Around 3,000 people managers have also attended its “Positive about Mental Health” training to ensure they are empowered to promote positive wellbeing each day and recognise when staff need additional support. They are held accountable for staff wellbeing, with it considered a priority under Santander’s performance management framework, and all managers are asked to ask about their team’s wellbeing regularly through team meetings and one-to-one sessions.
Other initiatives that caught the eyes of our judges was the bank’s mental wellbeing employee-led network, which has 2,500 members and is its fastest-growing employee network; mental wellbeing network champions stationed across its main locations; webinars on financial wellbeing and digital detoxing; and a personal resilience portal that focuses on body image and sleep.
South Western Railway
Recognising that poor weather, union strikes, aggravated rail users and fatalities on the line – of which there has been a 14% increase since 2017 – are a risk to mental health, which is a leading cause of sickness absence in its workforce, South Western Railway wanted to make its approach to tackling mental health problems as comprehensive as its programme of physical health interventions.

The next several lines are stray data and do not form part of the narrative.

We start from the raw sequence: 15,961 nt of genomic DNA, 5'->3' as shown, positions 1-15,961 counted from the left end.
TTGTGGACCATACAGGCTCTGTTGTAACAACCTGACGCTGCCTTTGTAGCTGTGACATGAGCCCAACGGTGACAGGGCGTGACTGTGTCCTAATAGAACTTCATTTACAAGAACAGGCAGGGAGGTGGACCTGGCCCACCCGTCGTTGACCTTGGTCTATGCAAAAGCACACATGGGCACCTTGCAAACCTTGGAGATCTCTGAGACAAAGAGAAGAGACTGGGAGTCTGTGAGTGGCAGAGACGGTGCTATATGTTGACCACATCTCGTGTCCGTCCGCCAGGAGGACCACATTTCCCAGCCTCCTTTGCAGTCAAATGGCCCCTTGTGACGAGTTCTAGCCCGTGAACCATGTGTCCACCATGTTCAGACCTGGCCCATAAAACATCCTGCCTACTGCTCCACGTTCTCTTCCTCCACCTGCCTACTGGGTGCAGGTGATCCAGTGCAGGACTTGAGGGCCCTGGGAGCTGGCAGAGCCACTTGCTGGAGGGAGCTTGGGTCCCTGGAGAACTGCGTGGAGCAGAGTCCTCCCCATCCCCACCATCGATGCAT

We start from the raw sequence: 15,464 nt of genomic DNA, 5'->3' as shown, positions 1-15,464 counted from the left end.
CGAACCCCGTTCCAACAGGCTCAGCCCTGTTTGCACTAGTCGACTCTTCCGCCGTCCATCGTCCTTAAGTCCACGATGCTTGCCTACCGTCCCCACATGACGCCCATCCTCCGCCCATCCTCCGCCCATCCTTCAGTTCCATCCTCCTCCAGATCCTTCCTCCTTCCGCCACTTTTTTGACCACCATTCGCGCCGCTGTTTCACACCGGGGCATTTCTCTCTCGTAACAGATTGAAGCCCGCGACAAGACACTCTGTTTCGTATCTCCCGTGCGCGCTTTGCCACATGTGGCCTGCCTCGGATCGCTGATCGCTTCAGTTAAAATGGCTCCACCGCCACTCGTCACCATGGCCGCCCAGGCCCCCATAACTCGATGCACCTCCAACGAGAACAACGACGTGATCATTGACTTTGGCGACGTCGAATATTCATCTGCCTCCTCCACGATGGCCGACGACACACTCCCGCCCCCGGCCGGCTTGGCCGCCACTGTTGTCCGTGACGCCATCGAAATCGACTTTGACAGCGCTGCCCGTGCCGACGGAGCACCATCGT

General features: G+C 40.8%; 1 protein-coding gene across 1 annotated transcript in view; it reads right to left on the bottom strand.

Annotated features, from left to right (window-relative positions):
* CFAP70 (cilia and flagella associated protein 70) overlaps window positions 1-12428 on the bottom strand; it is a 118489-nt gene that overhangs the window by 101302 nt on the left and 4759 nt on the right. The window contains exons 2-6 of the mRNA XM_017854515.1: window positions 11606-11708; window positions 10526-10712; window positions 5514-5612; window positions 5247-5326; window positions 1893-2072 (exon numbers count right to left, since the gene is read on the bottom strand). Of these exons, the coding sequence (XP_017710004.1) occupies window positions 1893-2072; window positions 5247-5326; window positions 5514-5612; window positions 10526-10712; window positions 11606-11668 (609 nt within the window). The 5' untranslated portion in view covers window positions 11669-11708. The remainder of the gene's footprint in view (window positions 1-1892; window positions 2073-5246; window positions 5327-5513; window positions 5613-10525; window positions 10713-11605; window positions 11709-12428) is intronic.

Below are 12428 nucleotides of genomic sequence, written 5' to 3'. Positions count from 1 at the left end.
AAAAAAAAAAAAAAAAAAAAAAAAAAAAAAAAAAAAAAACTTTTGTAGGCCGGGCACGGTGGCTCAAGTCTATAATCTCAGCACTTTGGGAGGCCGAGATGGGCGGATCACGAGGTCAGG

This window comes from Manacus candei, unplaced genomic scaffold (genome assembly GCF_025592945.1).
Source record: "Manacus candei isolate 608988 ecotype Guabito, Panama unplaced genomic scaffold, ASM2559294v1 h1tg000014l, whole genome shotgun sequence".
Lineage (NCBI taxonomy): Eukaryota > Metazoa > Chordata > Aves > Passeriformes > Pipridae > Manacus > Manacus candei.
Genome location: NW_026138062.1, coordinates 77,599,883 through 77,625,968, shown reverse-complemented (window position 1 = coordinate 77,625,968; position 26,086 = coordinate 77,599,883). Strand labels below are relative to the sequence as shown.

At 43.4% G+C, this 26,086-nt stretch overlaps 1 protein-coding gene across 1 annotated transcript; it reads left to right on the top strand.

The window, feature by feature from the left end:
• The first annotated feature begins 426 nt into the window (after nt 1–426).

By introducing several new wellbeing initiatives, SWR’s health and wellbeing team sought to reduce sickness absence by 0.5%, increase employee engagement scores and reduce staff turnover. The company introduced mental health first aid (MHFA) training to act as “first responders” for colleagues. It now has 70 trained MHFAs across five key business areas, and staff can report that they need help using a comprehensive but anonymous reporting system.
The MHFAs also hold at least two mental health events per year. This year activities have included alcohol awareness days, tea and cake fundraisers and activities around Blue Monday. Signposting to sources of advice is achieved through posters, flyers and an intranet page. Other initiatives have included a “positivity playlist”, the provision of mental health diaries for staff to track their stress levels and a “board of positivity” across its sites with material to make staff smile.
Our judges commended the company for reducing long-term sickness absence by 7%, well beyond its target, and for achieving a £500,000 reduction in sickness absence costs.